The shift towards multigenerational living is especially noticeable in the UK and US, where living with one's parents past a certain age is frowned upon. In the post-war period, increasing prosperity and improvements in healthcare meant that older family members were less dependent on their adult children, who in turn were encouraged to focus on raising the perfect “nuclear family”. But in places like Spain and Italy, multiple generations living under one roof has long been considered the norm.

Married adults living with their parents is common in many cultures across the world. In fact, multigenerational households were once culturally acceptable in the UK, so you don’t have to feel that you've failed in some way if you find you have to move back in with mum and dad.

Remove the power imbalance

Unfortunately, a power imbalance often arises when you have more than two generations living under one roof. Adult children moving in with their parents are constantly made aware of the fact that they are not the home owners, making them feel like they have no rights or power. Older relatives who have moved in with their children may also feel overly dependent on their children, especially if they rely on them for care.

For multigenerational homes to thrive, this power imbalance must be addressed. Family discussions must take everyone's view into account, and all family members must be willing to compromise and pull their own weight, even those who perceive themselves as being the financial lynchpin of the household. Multigenerational living simply won't work unless is treated as equal. This is easier if everyone contributes something towards maintaining the house, even if it’s just babysitting.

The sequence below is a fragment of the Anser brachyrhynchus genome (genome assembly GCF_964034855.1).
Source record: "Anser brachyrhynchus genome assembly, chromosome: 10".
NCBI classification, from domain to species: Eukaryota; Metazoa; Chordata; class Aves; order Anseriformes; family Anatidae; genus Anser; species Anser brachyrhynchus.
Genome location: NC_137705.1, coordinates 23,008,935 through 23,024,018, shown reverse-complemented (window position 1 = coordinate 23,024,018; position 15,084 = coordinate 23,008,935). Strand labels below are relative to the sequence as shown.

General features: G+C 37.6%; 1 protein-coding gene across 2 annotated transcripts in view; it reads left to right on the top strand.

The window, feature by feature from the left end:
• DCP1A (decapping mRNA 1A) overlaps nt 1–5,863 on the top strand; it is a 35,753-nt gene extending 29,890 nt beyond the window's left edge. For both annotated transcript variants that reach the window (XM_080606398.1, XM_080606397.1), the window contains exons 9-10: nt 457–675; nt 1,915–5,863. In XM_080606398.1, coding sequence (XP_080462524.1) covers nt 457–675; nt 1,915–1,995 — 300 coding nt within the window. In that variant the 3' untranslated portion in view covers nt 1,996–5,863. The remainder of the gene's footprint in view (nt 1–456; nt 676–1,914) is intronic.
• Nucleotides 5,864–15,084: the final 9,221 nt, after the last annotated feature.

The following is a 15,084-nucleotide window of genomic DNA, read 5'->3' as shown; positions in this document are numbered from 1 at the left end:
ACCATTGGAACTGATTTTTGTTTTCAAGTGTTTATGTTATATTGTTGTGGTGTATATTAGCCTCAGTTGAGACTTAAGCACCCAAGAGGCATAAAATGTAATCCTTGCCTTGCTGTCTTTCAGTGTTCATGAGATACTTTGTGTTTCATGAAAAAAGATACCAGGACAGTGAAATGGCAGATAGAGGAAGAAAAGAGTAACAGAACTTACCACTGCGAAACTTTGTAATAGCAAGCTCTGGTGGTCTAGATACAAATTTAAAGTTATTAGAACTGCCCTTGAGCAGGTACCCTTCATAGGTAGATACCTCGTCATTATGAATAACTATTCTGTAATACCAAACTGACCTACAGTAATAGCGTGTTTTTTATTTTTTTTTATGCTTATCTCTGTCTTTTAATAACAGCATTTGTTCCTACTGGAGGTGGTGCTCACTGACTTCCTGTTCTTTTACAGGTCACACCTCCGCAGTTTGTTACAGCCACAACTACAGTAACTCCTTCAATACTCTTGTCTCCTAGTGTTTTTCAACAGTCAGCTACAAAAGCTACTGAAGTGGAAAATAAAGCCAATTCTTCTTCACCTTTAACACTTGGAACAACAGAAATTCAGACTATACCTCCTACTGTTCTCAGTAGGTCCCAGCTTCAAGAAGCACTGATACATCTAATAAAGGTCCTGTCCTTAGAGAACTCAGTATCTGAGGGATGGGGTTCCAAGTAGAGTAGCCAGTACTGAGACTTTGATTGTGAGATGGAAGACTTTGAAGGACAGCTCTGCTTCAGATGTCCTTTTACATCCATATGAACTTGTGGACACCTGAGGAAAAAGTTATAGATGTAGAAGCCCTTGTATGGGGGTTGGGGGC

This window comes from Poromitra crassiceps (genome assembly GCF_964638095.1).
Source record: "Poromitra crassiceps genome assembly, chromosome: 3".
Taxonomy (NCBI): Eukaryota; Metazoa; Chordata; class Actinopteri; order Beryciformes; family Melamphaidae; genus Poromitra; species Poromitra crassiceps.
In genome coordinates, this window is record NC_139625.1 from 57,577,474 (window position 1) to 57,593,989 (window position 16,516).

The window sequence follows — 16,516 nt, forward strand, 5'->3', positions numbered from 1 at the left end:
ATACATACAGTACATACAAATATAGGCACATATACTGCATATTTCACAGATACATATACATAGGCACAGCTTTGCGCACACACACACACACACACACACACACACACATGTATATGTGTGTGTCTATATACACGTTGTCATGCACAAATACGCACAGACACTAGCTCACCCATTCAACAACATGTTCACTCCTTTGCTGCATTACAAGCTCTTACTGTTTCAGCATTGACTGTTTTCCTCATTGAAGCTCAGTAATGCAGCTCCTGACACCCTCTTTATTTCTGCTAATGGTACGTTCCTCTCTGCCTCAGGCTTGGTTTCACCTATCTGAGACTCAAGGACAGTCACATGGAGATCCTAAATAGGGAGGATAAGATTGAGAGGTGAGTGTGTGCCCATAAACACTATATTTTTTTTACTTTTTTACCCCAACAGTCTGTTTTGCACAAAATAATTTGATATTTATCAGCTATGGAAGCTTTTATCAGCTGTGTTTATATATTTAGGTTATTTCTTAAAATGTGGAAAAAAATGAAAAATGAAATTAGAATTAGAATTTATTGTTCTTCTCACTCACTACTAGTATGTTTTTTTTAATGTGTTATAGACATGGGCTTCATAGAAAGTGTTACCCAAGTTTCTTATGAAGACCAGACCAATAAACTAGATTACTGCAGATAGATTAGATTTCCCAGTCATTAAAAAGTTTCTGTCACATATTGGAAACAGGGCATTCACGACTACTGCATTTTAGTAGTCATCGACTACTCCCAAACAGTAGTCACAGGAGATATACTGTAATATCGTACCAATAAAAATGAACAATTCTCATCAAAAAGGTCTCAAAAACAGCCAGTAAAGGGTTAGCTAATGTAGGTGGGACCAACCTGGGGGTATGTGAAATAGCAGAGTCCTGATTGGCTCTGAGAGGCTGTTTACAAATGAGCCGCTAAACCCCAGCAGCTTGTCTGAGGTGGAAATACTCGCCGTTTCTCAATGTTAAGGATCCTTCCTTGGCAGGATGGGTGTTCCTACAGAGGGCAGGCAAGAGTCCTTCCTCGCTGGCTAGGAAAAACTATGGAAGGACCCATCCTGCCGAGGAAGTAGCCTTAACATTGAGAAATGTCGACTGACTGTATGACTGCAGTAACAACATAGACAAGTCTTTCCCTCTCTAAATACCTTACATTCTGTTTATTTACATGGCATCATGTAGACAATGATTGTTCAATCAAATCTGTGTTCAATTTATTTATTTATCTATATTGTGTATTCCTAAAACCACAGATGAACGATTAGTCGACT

Give people their space

Make sure every member of the family has a space they can call their own. Multigenerational homes offer the opportunity to spend more time with the extended family, but there needs to be a balance between shared space and private space.

In some cases, it’s a good idea to have a separate unit (a granny flat) set aside for older family members. These can be attached to the main home, but with separate entrances and perhaps even their own kitchen. According to Sharon Niederhaus, who has co-authored a book on multigenerational living, “even just giving someone a two-burner stove and a mini refrigerator can go a long way”.

When family members aren’t constantly tripping over one another and invading each other’s space, the entire household can benefit from accumulated wisdom and shared vitality.

Make the most of it

Keep in mind the benefits of multigenerational living. The family as a whole gets to spend more time together, with time being set aside for activities and games that all generations can participate in. The children get to spend more time with their grandparents, who in turn are able to provide free childcare, and serve as a positive influence in their grandchildren's lives. And grandparents can spend their silver years watching the next generation blossom.

When the time does come for family members to go their separate ways, you can consult an online estate agent like Tepilo to help you sell the old family home on your terms.

Get Started with Sarah Beeny's Tepilo now.